Autism presents families with many challenges. It may strain the emotional, physical and financial quality of life of a family. Yet, family well-being has a direct impact on the ability of a family to advocate for and meet the needs of their son or daughter with autism. Intuitively, it would seem that children in families who are well-supported may have better educational and employment outcomes. However, before policies can be changed, policy makers need to know if definitive connections among specific supports, parental involvement and educational or employment outcomes for children and youth with autism exist. This is the goal of our research, which is divided into two independent but related studies.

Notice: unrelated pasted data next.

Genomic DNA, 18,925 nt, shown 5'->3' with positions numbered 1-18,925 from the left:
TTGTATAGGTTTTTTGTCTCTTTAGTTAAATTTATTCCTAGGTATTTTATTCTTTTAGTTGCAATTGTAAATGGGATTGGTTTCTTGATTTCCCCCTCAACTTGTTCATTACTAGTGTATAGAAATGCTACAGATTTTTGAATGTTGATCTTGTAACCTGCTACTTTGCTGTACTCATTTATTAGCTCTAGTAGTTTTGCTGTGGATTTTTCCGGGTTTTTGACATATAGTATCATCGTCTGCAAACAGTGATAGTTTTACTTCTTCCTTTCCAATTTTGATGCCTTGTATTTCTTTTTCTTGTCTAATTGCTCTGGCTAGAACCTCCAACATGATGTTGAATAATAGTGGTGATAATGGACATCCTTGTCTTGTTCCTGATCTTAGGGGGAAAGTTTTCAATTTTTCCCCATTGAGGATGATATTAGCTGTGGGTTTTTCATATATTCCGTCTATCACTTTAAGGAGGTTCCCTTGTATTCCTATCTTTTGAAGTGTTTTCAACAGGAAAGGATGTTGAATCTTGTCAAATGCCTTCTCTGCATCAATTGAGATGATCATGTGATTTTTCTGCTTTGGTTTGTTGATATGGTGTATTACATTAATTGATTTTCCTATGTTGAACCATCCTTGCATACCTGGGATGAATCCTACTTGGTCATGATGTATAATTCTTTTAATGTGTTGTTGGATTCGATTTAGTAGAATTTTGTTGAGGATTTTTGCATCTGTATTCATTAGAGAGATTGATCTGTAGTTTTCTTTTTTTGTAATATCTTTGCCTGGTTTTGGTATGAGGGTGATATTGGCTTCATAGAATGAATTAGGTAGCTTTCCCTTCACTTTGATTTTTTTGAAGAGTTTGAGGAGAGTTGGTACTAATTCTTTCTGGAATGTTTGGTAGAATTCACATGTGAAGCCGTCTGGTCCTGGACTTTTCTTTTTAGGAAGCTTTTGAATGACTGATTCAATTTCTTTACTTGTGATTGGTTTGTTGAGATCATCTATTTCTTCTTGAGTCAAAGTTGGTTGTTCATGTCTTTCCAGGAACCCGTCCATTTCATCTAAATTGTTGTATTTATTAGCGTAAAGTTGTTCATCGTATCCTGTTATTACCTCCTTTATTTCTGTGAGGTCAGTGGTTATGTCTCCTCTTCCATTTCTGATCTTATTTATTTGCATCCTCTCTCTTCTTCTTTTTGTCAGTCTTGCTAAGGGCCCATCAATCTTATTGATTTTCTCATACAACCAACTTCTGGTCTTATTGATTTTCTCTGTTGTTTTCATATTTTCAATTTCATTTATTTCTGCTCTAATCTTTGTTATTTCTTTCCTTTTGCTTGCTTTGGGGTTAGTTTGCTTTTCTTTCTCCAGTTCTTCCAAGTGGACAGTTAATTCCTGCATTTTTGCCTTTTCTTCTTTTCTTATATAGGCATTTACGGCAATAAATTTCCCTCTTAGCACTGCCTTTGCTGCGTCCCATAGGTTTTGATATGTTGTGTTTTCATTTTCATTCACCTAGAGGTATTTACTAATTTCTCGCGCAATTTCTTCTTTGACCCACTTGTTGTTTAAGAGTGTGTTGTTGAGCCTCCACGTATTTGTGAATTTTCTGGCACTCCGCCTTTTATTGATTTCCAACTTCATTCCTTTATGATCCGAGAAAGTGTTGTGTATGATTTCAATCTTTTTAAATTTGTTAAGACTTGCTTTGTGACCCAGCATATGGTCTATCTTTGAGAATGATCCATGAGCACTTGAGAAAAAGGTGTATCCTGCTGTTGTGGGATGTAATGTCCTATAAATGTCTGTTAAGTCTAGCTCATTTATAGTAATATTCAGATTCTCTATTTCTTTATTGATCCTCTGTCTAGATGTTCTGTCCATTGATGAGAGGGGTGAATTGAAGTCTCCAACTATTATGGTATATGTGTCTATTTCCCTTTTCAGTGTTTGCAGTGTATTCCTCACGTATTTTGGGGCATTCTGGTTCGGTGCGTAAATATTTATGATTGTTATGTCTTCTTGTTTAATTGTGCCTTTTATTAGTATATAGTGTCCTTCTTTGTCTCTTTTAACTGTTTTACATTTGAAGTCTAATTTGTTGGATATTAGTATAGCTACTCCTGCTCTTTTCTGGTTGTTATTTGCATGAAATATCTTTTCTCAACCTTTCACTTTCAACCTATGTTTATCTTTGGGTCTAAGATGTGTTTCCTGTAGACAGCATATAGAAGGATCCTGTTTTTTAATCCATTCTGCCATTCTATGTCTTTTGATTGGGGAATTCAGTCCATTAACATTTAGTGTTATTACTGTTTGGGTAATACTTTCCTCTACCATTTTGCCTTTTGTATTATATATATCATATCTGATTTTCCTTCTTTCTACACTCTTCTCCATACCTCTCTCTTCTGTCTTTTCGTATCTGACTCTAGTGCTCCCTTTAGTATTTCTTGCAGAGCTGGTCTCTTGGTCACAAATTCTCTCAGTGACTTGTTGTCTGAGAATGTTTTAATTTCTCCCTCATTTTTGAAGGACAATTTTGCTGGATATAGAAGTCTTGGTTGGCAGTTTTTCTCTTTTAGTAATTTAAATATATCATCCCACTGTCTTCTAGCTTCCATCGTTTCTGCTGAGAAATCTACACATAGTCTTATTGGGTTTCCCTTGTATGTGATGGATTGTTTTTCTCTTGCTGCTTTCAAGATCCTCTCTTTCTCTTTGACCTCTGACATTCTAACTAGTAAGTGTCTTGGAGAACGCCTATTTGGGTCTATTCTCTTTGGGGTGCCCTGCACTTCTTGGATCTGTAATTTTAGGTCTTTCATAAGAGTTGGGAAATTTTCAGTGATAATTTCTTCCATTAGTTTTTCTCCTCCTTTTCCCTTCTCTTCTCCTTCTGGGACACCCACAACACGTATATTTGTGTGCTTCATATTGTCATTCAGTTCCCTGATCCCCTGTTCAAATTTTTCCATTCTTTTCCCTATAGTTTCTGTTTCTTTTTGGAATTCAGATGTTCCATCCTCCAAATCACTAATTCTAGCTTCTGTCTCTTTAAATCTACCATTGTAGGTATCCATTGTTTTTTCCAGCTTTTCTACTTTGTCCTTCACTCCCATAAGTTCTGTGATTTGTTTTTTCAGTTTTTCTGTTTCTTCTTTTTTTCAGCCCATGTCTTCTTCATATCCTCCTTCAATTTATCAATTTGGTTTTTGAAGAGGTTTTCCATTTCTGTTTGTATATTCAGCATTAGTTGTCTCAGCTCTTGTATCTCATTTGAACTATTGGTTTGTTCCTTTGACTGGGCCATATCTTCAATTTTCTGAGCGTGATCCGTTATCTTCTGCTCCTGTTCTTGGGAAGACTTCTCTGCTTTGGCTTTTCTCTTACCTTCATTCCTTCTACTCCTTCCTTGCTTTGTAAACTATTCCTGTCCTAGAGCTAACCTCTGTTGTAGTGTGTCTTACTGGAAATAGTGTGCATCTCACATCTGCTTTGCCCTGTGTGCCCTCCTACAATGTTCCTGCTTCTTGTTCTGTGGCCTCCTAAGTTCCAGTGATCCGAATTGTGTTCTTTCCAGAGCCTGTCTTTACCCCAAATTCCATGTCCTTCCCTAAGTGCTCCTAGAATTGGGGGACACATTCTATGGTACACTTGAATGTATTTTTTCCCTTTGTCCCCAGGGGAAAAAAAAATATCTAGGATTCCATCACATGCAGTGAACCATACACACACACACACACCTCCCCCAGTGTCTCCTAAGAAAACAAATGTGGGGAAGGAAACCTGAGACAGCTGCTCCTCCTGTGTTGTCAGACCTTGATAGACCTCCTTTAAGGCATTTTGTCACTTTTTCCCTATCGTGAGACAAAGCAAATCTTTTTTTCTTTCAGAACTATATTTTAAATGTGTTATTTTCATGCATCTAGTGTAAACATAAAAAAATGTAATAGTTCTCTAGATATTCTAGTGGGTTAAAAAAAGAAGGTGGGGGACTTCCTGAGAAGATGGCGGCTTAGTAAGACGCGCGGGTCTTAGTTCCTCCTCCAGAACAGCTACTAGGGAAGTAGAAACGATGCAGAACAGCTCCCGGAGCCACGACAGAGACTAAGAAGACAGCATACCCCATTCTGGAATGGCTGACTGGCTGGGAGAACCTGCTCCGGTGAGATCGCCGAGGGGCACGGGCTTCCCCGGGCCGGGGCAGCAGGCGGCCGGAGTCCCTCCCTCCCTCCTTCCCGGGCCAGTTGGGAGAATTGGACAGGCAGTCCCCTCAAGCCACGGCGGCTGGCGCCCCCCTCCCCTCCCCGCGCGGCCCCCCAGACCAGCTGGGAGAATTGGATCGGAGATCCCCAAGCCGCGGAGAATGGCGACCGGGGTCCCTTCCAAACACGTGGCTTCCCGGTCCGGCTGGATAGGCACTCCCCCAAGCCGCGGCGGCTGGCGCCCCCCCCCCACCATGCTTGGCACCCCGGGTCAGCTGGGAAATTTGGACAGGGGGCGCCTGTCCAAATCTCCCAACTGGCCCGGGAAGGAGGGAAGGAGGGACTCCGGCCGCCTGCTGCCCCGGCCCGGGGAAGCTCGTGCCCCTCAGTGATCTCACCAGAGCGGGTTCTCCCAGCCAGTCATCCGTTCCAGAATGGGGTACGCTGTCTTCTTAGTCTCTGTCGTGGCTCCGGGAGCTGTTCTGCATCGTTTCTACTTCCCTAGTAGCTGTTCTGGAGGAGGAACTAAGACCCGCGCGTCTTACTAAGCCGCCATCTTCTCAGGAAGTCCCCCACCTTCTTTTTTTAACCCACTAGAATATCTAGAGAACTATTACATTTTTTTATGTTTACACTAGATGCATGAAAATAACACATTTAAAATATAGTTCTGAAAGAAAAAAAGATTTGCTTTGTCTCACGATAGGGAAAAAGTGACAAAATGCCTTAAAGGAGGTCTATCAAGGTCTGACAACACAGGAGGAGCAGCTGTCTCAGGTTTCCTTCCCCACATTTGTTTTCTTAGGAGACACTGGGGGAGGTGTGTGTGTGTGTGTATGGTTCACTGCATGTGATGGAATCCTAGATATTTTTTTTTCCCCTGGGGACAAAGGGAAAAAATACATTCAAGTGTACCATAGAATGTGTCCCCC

In this study we are examining the various approaches being taken in all 50 states to provide care in the community to children and youth with Autism Spectrum Disorder. In addition, we are examining state approaches to supports and services designed specifically for transition age youth (ages 18-21).
In Study 2 we are conducting in-depth interviews with a sample of Maryland participants from the previous Maryland Autism Services Surveys, administered in 2008 and 2011, to gather a more specific understanding of the implications of their responses to the surveys. We are revising and administering the Maryland Autism Services Survey again. It will be a more targeted and in-depth probe that identifies specific services and their impact.